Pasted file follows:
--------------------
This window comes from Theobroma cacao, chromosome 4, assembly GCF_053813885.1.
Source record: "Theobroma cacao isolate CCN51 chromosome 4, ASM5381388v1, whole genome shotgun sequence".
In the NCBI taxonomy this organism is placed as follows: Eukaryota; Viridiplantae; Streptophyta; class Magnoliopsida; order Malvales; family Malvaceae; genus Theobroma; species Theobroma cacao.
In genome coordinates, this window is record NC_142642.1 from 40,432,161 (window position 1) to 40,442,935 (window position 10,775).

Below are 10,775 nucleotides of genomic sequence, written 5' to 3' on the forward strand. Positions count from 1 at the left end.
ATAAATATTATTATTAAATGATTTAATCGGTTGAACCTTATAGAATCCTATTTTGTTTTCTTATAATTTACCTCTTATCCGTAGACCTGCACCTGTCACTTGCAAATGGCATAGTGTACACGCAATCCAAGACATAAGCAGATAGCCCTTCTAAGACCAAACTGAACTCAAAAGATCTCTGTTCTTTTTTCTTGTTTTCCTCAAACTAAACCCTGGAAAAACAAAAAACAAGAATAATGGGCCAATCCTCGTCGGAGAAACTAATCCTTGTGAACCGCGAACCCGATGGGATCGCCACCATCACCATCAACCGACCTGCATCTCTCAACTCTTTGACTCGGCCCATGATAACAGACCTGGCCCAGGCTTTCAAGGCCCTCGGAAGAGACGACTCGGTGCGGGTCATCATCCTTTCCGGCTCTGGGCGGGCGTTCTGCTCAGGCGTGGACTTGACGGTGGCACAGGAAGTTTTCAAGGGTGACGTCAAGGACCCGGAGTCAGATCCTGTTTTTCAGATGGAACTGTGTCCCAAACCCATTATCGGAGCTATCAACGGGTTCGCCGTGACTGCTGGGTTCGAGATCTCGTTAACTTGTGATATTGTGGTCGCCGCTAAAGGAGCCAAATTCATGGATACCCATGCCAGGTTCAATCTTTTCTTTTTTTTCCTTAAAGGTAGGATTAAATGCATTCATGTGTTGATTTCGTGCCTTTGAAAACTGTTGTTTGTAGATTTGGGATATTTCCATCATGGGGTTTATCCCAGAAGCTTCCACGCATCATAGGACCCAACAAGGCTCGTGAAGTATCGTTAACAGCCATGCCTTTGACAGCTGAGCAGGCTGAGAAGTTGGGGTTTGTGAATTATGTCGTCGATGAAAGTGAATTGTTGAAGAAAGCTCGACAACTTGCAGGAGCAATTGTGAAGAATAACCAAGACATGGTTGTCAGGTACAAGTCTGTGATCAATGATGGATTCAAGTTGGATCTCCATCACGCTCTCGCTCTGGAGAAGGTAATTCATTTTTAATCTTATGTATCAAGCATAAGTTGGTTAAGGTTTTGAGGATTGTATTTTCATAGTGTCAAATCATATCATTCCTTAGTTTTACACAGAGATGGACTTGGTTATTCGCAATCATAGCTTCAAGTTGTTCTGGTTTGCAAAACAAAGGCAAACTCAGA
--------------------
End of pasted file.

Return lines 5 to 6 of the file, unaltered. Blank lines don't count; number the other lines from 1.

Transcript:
Below are 10,775 nucleotides of genomic sequence, written 5' to 3' on the forward strand. Positions count from 1 at the left end.
ATAAATATTATTATTAAATGATTTAATCGGTTGAACCTTATAGAATCCTATTTTGTTTTCTTATAATTTACCTCTTATCCGTAGACCTGCACCTGTCACTTGCAAATGGCATAGTGTACACGCAATCCAAGACATAAGCAGATAGCCCTTCTAAGACCAAACTGAACTCAAAAGATCTCTGTTCTTTTTTCTTGTTTTCCTCAAACTAAACCCTGGAAAAACAAAAAACAAGAATAATGGGCCAATCCTCGTCGGAGAAACTAATCCTTGTGAACCGCGAACCCGATGGGATCGCCACCATCACCATCAACCGACCTGCATCTCTCAACTCTTTGACTCGGCCCATGATAACAGACCTGGCCCAGGCTTTCAAGGCCCTCGGAAGAGACGACTCGGTGCGGGTCATCATCCTTTCCGGCTCTGGGCGGGCGTTCTGCTCAGGCGTGGACTTGACGGTGGCACAGGAAGTTTTCAAGGGTGACGTCAAGGACCCGGAGTCAGATCCTGTTTTTCAGATGGAACTGTGTCCCAAACCCATTATCGGAGCTATCAACGGGTTCGCCGTGACTGCTGGGTTCGAGATCTCGTTAACTTGTGATATTGTGGTCGCCGCTAAAGGAGCCAAATTCATGGATACCCATGCCAGGTTCAATCTTTTCTTTTTTTTCCTTAAAGGTAGGATTAAATGCATTCATGTGTTGATTTCGTGCCTTTGAAAACTGTTGTTTGTAGATTTGGGATATTTCCATCATGGGGTTTATCCCAGAAGCTTCCACGCATCATAGGACCCAACAAGGCTCGTGAAGTATCGTTAACAGCCATGCCTTTGACAGCTGAGCAGGCTGAGAAGTTGGGGTTTGTGAATTATGTCGTCGATGAAAGTGAATTGTTGAAGAAAGCTCGACAACTTGCAGGAGCAATTGTGAAGAATAACCAAGACATGGTTGTCAGGTACAAGTCTGTGATCAATGATGGATTCAAGTTGGATCTCCATCACGCTCTCGCTCTGGAGAAGGTAATTCATTTTTAATCTTATGTATCAAGCATAAGTTGGTTAAGGTTTTGAGGATTGTATTTTCATAGTGTCAAATCATATCATTCCTTAGTTTTACACAGAGATGGACTTGGTTATTCGCAATCATAGCTTCAAGTTGTTCTGGTTTGCAAAACAAAGGCAAACTCAGA